"The more disciplined I become, the freer I am to have the life I want. If I conduct myself in a disciplined and organized way, I have much more free time." – Steve Chandler
Discipline and Freedom. At first glance, these concepts seem like diametrically opposed ways of being.
When one thinks of discipline, images of austere rules, rigid schedules and harsh punishment might come to mind. Conversely, the idea of freedom can evoke images of complete lack of responsibility and the ability to do as one pleases without any consequences imposed by authority.
From the time we are children to well into our advanced stages of adulthood, there is an internal yearning to do as one pleases and not be subjected to the will of others by way of institutions of learning, our parents, our employers or even our significant others and spouses.
However, here lies the misrepresentation that freedom comes from an experience outside of ourselves.
Freedom is something we experience from the inside out. As Viktor Frankl wrote in his acclaimed book Man's Search for Meaning about his experience of surviving Nazi concentration camps in World War II,
"The one thing you can't take away from me is the way I choose to respond to what you do to me. The last of one's freedoms is to choose one's attitude in any given circumstances."
In taking a closer look at freedom and discipline, we see that freedom is supported by a framework of discipline we create in our lives.
Conversely, there are numerous examples of lottery winners who struggled financially prior to winning their prizes returning back to having difficulties with money.
Just as there are those who despite ample knowledge, programs and strategies for dealing with nutrition, exercise or time management continue to find themselves struggling with their health and balancing between work and their personal lives.
It is important to remember; discipline can be fun and simple to practice.
Most personal trainers will tell their clients for find a mode of exercise that they enjoy doing, as they know that will most likely determine their regular practice of it. Additionally, discipline doesn't necessarily have to be done through massive action, but rather through steady activity done over time. Or as a wise teacher once told me,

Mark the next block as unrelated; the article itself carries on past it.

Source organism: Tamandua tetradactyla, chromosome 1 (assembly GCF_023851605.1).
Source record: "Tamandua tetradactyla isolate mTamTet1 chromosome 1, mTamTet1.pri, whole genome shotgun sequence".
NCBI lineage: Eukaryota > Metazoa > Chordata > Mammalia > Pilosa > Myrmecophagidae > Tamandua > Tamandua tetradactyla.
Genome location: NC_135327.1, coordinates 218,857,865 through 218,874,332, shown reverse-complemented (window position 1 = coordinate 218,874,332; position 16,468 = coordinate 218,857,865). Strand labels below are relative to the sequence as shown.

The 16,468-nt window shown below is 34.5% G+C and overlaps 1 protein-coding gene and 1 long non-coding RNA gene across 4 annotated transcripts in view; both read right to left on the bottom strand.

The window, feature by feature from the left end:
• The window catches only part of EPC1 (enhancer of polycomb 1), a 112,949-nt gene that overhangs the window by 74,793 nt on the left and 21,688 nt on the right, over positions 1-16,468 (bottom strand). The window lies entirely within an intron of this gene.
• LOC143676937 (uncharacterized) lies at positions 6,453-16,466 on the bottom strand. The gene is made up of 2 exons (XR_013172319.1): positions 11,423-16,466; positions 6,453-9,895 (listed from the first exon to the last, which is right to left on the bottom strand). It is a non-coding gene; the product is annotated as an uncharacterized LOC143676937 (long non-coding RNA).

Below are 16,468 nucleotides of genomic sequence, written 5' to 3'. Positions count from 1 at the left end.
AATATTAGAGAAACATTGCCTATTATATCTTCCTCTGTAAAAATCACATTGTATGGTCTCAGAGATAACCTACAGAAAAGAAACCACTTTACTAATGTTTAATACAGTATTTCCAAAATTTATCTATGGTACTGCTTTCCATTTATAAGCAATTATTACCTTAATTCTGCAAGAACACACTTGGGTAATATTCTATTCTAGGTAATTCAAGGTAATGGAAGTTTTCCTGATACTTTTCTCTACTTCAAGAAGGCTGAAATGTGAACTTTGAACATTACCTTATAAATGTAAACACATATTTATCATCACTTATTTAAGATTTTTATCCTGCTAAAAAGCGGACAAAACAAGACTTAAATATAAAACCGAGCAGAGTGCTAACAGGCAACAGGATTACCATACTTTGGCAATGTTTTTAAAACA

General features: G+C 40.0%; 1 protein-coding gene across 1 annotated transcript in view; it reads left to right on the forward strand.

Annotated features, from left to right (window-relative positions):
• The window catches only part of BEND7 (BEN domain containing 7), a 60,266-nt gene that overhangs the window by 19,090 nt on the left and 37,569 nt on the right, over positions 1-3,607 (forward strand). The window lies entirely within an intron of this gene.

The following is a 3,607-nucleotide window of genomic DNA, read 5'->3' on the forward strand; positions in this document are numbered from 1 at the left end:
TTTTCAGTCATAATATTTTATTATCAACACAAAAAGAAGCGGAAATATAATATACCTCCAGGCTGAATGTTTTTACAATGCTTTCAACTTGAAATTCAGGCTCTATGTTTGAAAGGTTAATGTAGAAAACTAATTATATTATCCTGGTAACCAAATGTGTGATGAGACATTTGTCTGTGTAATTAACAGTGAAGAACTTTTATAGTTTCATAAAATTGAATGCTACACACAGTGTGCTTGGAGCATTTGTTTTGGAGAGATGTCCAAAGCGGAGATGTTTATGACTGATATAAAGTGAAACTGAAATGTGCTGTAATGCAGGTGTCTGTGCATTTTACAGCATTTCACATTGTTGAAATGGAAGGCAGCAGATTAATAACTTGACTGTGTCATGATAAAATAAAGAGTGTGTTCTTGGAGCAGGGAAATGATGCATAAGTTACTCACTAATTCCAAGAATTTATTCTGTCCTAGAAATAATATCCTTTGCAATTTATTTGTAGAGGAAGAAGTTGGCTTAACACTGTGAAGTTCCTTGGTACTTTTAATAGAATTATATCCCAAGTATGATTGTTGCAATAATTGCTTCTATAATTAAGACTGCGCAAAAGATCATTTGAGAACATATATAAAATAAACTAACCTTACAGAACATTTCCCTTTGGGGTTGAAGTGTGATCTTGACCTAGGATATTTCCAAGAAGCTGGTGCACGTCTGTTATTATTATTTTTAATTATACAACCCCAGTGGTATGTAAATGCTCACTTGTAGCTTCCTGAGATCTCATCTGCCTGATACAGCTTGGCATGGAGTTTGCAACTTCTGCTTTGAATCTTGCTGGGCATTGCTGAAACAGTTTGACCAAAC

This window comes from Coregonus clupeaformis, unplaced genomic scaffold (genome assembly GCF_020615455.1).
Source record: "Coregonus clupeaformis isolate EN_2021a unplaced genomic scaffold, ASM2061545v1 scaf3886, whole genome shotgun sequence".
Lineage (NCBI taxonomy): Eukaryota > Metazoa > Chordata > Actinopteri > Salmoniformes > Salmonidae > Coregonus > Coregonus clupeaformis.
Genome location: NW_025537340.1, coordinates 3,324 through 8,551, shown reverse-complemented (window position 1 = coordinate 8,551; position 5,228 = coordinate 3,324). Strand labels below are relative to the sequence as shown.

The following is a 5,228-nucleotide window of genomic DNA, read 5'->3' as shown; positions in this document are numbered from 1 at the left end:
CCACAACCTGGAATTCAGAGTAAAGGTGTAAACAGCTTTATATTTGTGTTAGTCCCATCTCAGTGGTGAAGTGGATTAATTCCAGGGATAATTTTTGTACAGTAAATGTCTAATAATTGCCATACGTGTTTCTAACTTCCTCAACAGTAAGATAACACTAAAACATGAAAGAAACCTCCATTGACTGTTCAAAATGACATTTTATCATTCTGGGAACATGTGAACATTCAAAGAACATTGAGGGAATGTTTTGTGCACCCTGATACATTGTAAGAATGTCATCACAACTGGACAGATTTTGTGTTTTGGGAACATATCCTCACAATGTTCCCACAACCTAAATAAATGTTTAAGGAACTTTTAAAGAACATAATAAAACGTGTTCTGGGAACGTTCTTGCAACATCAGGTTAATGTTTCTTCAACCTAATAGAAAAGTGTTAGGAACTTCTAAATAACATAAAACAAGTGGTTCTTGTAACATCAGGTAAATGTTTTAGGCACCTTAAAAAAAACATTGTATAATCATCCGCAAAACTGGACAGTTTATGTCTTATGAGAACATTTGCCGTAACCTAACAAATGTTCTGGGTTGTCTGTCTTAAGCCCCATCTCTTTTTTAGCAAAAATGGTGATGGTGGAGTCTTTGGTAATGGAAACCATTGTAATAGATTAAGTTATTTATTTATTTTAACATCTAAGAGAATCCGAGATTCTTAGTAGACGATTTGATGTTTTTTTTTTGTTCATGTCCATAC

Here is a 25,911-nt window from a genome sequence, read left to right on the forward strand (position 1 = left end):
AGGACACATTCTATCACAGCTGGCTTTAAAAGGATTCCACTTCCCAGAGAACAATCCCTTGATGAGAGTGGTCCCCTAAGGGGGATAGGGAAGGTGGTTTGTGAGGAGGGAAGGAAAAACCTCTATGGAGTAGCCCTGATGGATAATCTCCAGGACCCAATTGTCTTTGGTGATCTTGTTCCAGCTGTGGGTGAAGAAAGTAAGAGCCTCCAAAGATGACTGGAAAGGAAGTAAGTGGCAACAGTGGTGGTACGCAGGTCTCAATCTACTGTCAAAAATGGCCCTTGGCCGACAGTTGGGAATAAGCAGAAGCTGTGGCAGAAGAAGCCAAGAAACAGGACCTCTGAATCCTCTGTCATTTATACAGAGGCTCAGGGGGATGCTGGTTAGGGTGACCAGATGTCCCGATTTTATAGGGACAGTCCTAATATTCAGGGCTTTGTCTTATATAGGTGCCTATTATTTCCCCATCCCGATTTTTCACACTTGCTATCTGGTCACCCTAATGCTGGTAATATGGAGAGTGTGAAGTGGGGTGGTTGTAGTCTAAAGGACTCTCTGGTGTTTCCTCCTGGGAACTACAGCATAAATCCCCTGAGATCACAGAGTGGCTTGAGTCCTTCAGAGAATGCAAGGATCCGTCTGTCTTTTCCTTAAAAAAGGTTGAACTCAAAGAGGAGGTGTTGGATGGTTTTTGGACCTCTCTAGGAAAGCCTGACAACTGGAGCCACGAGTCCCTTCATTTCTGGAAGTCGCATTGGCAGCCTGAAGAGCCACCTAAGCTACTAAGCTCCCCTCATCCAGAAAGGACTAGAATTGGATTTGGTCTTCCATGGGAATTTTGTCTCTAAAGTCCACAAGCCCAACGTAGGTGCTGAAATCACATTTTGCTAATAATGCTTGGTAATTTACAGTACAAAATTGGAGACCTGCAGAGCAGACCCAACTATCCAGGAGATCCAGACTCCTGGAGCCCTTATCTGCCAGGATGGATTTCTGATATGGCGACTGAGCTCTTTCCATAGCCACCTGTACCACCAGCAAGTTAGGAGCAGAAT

Let's not fool ourselves, we all know discipline can be challenging.
We all deal with our own internal struggles (including me - sometimes keeping my thoughts out of worry or wanting to have a refill on my tub or popcorn at the movies is really difficult for me).
One way I look to keep myself on track with my "disciplines" is to remind myself of how great I will feel if after I follow through on the discipline, I committed to myself to complete.
This week, I challenge all of us to pick at least one area of our lives where we can practice just a little more discipline.
This could be in our finances, management of our time, regular exercise, cleaning up our diets, beginning a meditation practice or even in maintaining a healthy diet of positive thoughts and speech patterns to up-level our consciousness.
You may be surprised how upgrading your discipline in even a small way can lead to much greater feelings of freedom in any area of your life.
PS: If you have finally decided to get moving and experience a BREAKTHROUGH in your life, check out my new program, the Mind of a Champion Breakthroughs Mini-Course.
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